BY DAVID B. GORDON
NEW YORK: PRENTICE HALL, 2010
ISBN: 978-0321333063, PAPERBACK
Reviewed by David Kenley
This eminently readable biography of Sun Yatsen offers high school and undergraduate students a window into the life of the “father of modern China.” Though Sun is frequently overshadowed by his more politically savvy successors, Chiang Kai-shek and Mao Zedong, he is an excellent choice for the Library of World Biography series. More so than either Chiang or Mao, Sun epitomizes cross-cultural encounters in world history. Written by David Gordon, this text reaches across arbitrary geographical, cultural, and intellectual borders, making it appealing to a wide reading public. In it, Gordon skillfully synthesizes the existing scholarship on Sun Yatsen while offering novel insights of his own. Whereas the orthodox Chinese historical interpretation portrays Sun as a man of tremendous foresight and leadership ability, the orthodox Western interpretation depicts him as a desperate, intellectually shallow, and ultimately tragic political failure. “My interest in Sun,” Gordon writes, “lies less in judging him—stamping him as a hero or a villain—than in utilizing his life story to explore the fascinating, complicated world he faced” (Gordon, xiv). Sun, he argues, is a product of global trends that characterized the early twentieth century, including industrialization, long-distance communication, and a degree of cultural homogenization. Born in China and raised in Hawai`i, Sun spent large portions of his life in North America, Southeast Asia, Europe, and Japan. Indeed, some of his greatest social and political successes occurred within overseas Chinese communities. On a personal level, Sun was fluent in Chinese and English and even spoke some Japanese. He converted to Christianity, yet he freely interacted with the secret societies of China, many of which espoused traditional Chinese religious beliefs. For all of these reasons, Sun Yatsen is excellent reading material for either the high school or college world history seminar.
Because of its short length—just 117 pages of text—teachers will be able to assign the work in its entirety. Conversely, educators can choose chapters to highlight certain themes. For instance, chapters 3 and 4 (“Kidnapped in London” and “Sun in Meiji Japan”) illustrate the cross-cultural influences on Sun and his ideas. Chapters 9 and 11 (“The Dream Goes Awry” and “The South Seceeds”) discuss the role of imperialism in China’s revolution, whereas chapters 6 and 13 (“Planning China’s Future” and “Sun’s Death and Beatification”) analyze the powerful appeal of nationalism for Sun and his followers. With minimal student preparation, a teacher could use any of these chapters independently to emphasize these essential world history themes.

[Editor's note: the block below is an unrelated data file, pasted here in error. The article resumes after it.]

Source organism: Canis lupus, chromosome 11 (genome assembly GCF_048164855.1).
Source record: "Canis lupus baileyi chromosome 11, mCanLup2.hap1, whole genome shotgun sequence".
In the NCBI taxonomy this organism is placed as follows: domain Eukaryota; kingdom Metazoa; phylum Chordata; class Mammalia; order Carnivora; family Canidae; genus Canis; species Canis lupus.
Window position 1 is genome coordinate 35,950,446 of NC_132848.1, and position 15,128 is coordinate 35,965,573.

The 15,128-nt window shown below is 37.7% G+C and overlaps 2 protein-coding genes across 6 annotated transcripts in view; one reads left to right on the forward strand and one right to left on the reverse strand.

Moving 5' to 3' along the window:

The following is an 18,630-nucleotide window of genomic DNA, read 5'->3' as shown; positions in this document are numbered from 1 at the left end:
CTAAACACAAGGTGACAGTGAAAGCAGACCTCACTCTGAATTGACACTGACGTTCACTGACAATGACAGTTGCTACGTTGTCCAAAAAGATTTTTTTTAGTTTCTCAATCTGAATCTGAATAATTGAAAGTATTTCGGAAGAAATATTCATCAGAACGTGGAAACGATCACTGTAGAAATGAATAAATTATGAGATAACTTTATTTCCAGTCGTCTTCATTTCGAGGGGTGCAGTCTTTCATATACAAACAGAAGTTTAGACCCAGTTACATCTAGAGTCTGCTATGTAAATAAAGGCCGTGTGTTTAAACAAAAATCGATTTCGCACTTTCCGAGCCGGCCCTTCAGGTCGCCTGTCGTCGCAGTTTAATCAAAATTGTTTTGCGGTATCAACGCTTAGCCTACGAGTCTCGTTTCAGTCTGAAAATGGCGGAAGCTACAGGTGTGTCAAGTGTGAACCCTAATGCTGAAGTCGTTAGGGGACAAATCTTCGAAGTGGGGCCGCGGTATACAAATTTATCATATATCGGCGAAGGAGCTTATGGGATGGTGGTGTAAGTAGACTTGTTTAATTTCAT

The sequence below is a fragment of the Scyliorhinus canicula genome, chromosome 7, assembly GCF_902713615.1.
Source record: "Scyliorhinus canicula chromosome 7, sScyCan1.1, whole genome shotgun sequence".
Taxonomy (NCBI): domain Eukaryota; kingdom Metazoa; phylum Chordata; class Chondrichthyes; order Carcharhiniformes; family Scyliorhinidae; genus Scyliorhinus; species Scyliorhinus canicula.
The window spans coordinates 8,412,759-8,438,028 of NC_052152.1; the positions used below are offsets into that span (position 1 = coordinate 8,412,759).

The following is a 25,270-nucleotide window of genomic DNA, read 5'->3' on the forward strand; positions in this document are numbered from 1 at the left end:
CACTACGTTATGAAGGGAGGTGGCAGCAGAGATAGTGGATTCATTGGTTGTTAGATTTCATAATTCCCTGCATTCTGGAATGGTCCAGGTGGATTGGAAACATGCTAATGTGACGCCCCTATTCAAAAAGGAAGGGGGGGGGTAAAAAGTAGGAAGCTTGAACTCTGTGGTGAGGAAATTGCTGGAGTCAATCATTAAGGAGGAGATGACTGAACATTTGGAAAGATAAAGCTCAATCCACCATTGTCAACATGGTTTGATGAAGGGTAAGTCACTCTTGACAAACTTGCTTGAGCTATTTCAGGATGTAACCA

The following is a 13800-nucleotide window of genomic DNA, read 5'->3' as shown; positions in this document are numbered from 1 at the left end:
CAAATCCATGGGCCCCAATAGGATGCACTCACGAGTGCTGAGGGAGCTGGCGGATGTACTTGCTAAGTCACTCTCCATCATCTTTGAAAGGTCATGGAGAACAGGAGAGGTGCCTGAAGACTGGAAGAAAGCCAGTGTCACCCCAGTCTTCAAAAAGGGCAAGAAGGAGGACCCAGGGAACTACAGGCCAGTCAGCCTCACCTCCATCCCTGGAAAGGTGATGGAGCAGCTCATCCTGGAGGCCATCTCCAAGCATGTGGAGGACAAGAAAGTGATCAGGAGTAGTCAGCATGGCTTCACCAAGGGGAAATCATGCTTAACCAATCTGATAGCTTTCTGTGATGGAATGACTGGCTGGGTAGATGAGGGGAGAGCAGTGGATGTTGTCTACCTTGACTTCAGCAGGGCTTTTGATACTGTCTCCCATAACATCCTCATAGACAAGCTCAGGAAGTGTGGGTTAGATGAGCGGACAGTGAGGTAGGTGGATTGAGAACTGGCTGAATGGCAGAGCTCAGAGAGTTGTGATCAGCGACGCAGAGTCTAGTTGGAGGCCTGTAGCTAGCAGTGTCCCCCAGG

As such, the biography is extremely useful to China historians as well as scholars of imperialism, nationalism, diaspora studies, and global capitalism. Not surprisingly, the eminent world historian Peter N. Stearns included the work in his Library of World Biography series, published by Pearson Prentice Hall. World history teachers could use it in conjunction with a biography of one of Sun’s contemporaries, such as Benito Mussolini: The First Fascist, whereas Asia history teachers could combine Gordon’s work with Fukuzawa Yukichi: From Samurai to Capitalist or Kato Shidzue: A Japanese Feminist. Because of the many titles in this series, and because of the brevity of each, there are numerous combinations available for many different types of classes.
Sun Yatsen: Seeking a Newer China demonstrates Gordon’s remarkable ability to interpret history through new paradigms and present his work to larger audiences. Together with the other biographies in the series, it will be a trusted source for years to come.